1955 – The Task Force and Cameo Carrier
The Advance Design trucks were available until 1955, when Chevy released the Task Force trucks. These models had very pronounced design differences, including a wraparound windshield, concealed running boards, and a new style of headlights with a less pronounced grille than the Advance Design pickups. Part of the Task Force series was the Cameo Carrier, with car-inspired design and features that were the direct inspiration for the 1959 Chevy El Camino.
1960 – Along Came the Chevy C/K
In 1960, the first Chevy C/K trucks were introduced, which were the precursors to the Silverado and really paved the way for what has become the modern Chevy truck. The Chevy C10 was the half-ton, light-duty pickup in this series and incredibly popular in the 1960s. For these models, those designated “C” featured two-wheel drive, while those sold as “K” had four-wheel drive.
1967 – The Action Line
While the first generation of the C/K truck was quite popular, the Action Line or second generation was even more so. These trucks had numerous engines available for buyers to choose from and a number of interior upgrades over the first generation. With this update, what had been a simple work truck was revitalized and made into a far more attractive prospect for a wide range of buyers, really helping to create a whole generation of truck owners.
1973 – Making Trucks Heavy-Duty
The third generation for the C/K Series of trucks launched in 1973, and it had a number of upgrades that really set it apart from other trucks on the road. For one thing, this release saw the first heavy-duty trucks available on the market: the Chevy C30 One-Ton Dually, which was also the first dual-rear-wheel pickup available with a Crew Cab. This Crew Cab had seating for up to six people and made the third-generation C/K an even better work truck than ever before, with the ability to get more people to a job site.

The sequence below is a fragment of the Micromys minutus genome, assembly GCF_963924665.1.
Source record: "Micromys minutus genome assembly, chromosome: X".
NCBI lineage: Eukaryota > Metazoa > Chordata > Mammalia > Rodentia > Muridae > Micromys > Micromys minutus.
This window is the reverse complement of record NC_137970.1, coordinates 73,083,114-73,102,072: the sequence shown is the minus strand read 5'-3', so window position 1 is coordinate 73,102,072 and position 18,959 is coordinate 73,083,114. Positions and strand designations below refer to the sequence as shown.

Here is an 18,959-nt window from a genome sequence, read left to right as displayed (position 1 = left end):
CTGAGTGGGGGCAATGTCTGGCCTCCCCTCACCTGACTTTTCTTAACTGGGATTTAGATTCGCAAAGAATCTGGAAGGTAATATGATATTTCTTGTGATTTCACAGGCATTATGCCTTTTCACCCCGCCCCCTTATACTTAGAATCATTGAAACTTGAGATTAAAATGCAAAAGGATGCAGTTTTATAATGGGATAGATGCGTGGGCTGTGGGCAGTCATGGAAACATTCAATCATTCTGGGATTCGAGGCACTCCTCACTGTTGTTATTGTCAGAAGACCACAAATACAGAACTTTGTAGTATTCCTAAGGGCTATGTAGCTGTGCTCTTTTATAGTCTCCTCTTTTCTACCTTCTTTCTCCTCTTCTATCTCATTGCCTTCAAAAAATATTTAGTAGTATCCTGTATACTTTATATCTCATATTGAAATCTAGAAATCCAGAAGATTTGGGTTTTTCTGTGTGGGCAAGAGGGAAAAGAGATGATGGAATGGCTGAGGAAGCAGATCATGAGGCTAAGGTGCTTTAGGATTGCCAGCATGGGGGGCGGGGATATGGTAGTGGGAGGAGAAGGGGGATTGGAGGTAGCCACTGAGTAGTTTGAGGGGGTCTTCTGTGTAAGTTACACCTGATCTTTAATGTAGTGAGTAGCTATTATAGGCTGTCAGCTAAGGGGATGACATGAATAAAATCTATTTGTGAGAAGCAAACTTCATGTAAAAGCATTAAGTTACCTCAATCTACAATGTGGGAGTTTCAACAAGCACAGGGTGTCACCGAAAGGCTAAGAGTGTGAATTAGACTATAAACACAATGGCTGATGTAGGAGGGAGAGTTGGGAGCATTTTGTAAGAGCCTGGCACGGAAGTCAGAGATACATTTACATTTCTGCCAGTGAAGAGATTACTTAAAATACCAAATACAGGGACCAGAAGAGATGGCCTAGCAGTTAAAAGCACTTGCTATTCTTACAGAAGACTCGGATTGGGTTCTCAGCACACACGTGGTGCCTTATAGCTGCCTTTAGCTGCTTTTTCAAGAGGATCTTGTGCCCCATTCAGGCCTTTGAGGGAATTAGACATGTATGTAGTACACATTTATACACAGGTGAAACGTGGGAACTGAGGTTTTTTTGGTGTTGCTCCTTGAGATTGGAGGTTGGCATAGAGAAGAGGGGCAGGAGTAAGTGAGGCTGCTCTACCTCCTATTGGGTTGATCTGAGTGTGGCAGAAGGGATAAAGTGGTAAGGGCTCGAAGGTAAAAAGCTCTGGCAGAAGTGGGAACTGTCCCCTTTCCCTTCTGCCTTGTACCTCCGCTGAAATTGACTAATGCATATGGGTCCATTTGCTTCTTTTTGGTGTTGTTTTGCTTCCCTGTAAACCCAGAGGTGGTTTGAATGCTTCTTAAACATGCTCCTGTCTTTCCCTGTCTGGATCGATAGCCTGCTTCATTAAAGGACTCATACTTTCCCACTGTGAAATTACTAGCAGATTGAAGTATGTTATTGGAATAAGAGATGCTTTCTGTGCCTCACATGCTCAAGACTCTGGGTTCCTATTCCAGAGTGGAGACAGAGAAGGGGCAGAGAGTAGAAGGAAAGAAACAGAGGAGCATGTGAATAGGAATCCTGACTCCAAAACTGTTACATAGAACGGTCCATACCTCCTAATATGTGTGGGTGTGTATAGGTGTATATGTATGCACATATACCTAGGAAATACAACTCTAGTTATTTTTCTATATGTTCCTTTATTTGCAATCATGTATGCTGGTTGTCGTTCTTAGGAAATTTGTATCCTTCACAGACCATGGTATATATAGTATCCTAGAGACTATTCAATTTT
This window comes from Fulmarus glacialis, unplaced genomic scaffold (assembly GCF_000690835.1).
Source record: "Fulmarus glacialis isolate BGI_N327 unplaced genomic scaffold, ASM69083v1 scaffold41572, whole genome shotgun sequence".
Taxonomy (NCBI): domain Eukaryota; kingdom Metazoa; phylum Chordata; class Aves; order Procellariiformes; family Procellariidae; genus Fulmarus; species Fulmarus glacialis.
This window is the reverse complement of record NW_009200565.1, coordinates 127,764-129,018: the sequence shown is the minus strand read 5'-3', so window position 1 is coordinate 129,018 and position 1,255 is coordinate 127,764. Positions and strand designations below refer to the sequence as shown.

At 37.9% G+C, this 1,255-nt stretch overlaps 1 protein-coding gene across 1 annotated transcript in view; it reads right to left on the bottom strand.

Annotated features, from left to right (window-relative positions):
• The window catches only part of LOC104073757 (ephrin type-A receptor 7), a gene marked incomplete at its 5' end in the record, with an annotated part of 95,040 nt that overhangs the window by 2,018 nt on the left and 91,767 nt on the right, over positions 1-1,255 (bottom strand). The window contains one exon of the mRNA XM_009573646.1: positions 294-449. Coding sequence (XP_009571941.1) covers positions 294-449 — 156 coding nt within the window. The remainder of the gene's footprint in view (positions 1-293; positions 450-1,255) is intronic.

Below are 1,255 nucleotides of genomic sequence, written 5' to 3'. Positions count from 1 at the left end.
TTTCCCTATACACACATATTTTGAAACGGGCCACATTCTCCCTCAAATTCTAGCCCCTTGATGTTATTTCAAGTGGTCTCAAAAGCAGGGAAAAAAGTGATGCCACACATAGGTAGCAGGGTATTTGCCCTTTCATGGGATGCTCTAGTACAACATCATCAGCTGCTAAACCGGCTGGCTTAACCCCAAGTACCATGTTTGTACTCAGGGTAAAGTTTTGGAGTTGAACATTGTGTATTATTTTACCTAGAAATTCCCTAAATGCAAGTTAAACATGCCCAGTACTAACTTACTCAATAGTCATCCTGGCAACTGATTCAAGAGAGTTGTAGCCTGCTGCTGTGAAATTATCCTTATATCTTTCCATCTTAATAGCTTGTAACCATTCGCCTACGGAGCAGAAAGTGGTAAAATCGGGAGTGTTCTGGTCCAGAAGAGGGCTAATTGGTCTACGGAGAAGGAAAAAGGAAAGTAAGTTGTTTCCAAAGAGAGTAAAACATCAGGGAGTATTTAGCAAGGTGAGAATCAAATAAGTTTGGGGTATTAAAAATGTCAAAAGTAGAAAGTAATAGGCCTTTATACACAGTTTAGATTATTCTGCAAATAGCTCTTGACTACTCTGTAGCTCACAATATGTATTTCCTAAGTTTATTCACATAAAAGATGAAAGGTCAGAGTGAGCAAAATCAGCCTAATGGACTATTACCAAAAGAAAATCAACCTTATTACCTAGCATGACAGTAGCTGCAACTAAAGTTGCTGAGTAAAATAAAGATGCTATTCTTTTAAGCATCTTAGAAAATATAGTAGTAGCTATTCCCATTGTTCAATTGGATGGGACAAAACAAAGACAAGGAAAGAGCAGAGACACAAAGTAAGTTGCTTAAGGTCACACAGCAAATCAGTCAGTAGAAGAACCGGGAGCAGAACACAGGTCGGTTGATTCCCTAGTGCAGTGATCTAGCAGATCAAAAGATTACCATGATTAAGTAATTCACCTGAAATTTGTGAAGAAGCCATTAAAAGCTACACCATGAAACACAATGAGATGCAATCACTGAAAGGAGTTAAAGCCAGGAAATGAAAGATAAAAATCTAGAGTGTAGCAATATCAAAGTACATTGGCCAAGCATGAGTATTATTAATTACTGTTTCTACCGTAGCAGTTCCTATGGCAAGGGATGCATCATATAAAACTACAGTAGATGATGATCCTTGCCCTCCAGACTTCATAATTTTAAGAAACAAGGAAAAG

1988 – A Fourth Generation for the C/K
In 1988, the fourth generation for the C/K trucks launched with a new naming structure, featuring the C/K 1500 as its signature light-duty model. This naming convention has, more or less, continued ever since, with the 1500, 2500, and 3500 designations still in use to indicate different levels of capability for the current Silverado trucks. With these pickups, Chevy introduced its Insta-Trac system that allowed for changing in or out of four-wheel drive while moving.
1999 – Introducing the Chevy Silverado
Now we come to the modern Chevy truck: in 1999, the all-new Silverado was introduced as the current Chevy pickup series. The “Silverado” name had been used as a trim level in some previous trucks, dating back to the 1970s, but 1999 marked its introduction as the main model name for Chevy’s lineup. This was launched alongside a sibling model, the GMC Sierra, using the same platform but with slightly different features.
2019 – The Latest Chevy Silverado
The most recent generation of the Chevy Silverado kicked off with the 2019 model year, though the heavy-duty models had to wait until 2020. These are the most powerful and impressive Chevy trucks to date, and they continue to build on the legacy of the last 100 years of ingenuity and design. When you look at these most recent Chevy trucks, you can still see traces of what came before: they certainly look different, but there is an attention to detail that is a hallmark of Chevy’s pickups. The powerful V8 engines you can find in the current Silverado might be quite a ways removed from the classic Stovebolt, but there’s the same desire to go beyond and offer something powerful and reliable for Chevy truck owners.